They say the road to heaven is paved with good intentions, those good things we plan to do but never quite get around to doing. Any resolutions we make to change, to be more proactive, ebb and flow like the tide with its ensuing highs and lows.
I was reminded of this recently while walking the beach at Bertra on the west coast of Ireland. Recent storms had shifted stones from the beach up on to the car park, the power of the waves undeniable. Once you could have walked the length of the dunes, but the dunes are being breached as the raging torrents of the sea attempt to slice through the sand into the calmer inlet on the other side. Stand on top and look left and you see a force to be reckoned with. Look right and you see calm, peaceful water. And in between, separating the two, are walls of sand.
A fellow walker stopped to chat. He pointed out that had nature been left to run her course, this wouldn’t have happened. But in trying to prevent breaches, by caging rocks and stones and making walls, the natural direction of the current had been redirected and thus the damage. I don’t pretend to know what he was talking about or whether what he was saying was true. But it did get me thinking about interventions and good intentions.
Perhaps some well-meaning team of souls, armed with degrees in marine architecture or some such did get together and decide to take on Mother Nature by building these barriers. And perhaps that was all for the good. And perhaps things would have been a lot worse had they not intervened. But there’s a little part of me that worries about man’s interference with nature – and the price that sort of progress might entail.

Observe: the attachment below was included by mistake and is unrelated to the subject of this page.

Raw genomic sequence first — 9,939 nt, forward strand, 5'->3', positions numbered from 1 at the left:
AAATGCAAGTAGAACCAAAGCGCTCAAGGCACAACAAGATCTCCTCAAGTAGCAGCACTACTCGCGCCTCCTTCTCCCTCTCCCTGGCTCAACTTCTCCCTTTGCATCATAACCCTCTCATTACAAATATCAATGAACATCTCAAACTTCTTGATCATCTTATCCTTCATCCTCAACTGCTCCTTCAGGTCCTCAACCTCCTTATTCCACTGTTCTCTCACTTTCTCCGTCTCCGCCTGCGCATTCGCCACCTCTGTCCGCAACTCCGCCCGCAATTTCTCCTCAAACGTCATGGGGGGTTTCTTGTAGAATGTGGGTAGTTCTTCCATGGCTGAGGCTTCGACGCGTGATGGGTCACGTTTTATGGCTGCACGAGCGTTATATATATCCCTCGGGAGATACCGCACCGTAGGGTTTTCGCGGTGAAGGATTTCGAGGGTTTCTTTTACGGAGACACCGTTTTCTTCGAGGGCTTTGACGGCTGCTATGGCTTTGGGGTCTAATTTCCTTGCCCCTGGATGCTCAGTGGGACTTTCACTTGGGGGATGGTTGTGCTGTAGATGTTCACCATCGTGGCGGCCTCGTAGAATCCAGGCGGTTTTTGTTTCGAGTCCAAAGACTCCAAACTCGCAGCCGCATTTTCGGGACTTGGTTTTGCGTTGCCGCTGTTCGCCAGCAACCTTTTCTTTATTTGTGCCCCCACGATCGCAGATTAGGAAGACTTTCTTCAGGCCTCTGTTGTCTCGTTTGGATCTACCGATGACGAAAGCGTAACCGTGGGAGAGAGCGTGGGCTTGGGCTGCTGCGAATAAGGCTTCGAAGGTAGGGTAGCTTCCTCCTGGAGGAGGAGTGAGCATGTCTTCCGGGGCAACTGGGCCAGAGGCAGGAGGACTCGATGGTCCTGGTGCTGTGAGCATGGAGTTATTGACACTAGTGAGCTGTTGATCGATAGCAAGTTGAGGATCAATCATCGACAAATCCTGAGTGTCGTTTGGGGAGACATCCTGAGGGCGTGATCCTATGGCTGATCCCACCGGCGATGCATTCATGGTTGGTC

In Ireland in 2013, over 470 people received a letter from the President to make their hundredth birthday along with a cheque for €2540 – the centenarian bounty. We’re living longer than ever and yet we don’t have the infrastructure to support our aging population. I think of projects in developing countries that were the brainchild of development study graduates who may or may not have taken the time to ask the locals what it was they wanted before imposing on them what they thought they needed. I’m not doubting their intentions for a minute; I’m just wondering at their effectiveness. I think of the damage done by well-meaning conservationists who simply don’t understand the ways of the elephant. I wonder how often our good intentions do more harm than good. I wonder what Bertra would look like now, had no one intervened.